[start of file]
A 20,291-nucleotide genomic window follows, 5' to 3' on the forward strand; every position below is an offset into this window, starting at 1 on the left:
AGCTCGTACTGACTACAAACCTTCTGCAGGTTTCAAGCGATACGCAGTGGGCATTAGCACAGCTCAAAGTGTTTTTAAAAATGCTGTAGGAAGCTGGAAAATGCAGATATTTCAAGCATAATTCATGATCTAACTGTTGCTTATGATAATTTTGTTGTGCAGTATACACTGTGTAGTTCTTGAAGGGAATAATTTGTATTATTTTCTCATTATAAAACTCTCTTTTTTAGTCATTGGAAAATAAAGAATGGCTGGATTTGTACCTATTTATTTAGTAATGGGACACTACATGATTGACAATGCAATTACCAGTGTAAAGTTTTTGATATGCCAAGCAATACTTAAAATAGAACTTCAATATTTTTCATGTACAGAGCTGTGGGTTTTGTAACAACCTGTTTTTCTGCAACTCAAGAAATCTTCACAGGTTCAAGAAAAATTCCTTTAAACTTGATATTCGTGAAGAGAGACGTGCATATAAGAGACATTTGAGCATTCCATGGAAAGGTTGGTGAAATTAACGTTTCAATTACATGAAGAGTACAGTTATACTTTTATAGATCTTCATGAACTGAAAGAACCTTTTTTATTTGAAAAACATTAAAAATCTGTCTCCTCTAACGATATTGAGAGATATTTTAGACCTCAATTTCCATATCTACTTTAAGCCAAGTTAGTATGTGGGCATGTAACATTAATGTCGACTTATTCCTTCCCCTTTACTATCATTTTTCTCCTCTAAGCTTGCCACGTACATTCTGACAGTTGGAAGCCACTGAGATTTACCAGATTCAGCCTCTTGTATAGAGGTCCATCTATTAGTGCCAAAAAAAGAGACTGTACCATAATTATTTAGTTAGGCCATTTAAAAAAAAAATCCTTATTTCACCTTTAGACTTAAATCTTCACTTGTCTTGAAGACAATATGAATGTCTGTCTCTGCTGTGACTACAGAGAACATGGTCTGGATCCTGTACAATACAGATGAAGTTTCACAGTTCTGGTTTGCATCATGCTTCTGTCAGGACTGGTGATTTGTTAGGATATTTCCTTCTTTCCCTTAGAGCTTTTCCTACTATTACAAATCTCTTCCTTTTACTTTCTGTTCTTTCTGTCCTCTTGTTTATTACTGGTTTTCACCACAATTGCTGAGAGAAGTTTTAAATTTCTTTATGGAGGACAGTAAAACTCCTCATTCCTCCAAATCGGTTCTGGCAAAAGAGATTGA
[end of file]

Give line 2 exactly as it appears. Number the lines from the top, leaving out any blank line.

AGCTCGTACTGACTACAAACCTTCTGCAGGTTTCAAGCGATACGCAGTGGGCATTAGCACAGCTCAAAGTGTTTTTAAAAATGCTGTAGGAAGCTGGAAAATGCAGATATTTCAAGCATAATTCATGATCTAACTGTTGCTTATGATAATTTTGTTGTGCAGTATACACTGTGTAGTTCTTGAAGGGAATAATTTGTATTATTTTCTCATTATAAAACTCTCTTTTTTAGTCATTGGAAAATAAAGAATGGCTGGATTTGTACCTATTTATTTAGTAATGGGACACTACATGATTGACAATGCAATTACCAGTGTAAAGTTTTTGATATGCCAAGCAATACTTAAAATAGAACTTCAATATTTTTCATGTACAGAGCTGTGGGTTTTGTAACAACCTGTTTTTCTGCAACTCAAGAAATCTTCACAGGTTCAAGAAAAATTCCTTTAAACTTGATATTCGTGAAGAGAGACGTGCATATAAGAGACATTTGAGCATTCCATGGAAAGGTTGGTGAAATTAACGTTTCAATTACATGAAGAGTACAGTTATACTTTTATAGATCTTCATGAACTGAAAGAACCTTTTTTATTTGAAAAACATTAAAAATCTGTCTCCTCTAACGATATTGAGAGATATTTTAGACCTCAATTTCCATATCTACTTTAAGCCAAGTTAGTATGTGGGCATGTAACATTAATGTCGACTTATTCCTTCCCCTTTACTATCATTTTTCTCCTCTAAGCTTGCCACGTACATTCTGACAGTTGGAAGCCACTGAGATTTACCAGATTCAGCCTCTTGTATAGAGGTCCATCTATTAGTGCCAAAAAAAGAGACTGTACCATAATTATTTAGTTAGGCCATTTAAAAAAAAAATCCTTATTTCACCTTTAGACTTAAATCTTCACTTGTCTTGAAGACAATATGAATGTCTGTCTCTGCTGTGACTACAGAGAACATGGTCTGGATCCTGTACAATACAGATGAAGTTTCACAGTTCTGGTTTGCATCATGCTTCTGTCAGGACTGGTGATTTGTTAGGATATTTCCTTCTTTCCCTTAGAGCTTTTCCTACTATTACAAATCTCTTCCTTTTACTTTCTGTTCTTTCTGTCCTCTTGTTTATTACTGGTTTTCACCACAATTGCTGAGAGAAGTTTTAAATTTCTTTATGGAGGACAGTAAAACTCCTCATTCCTCCAAATCGGTTCTGGCAAAAGAGATTGA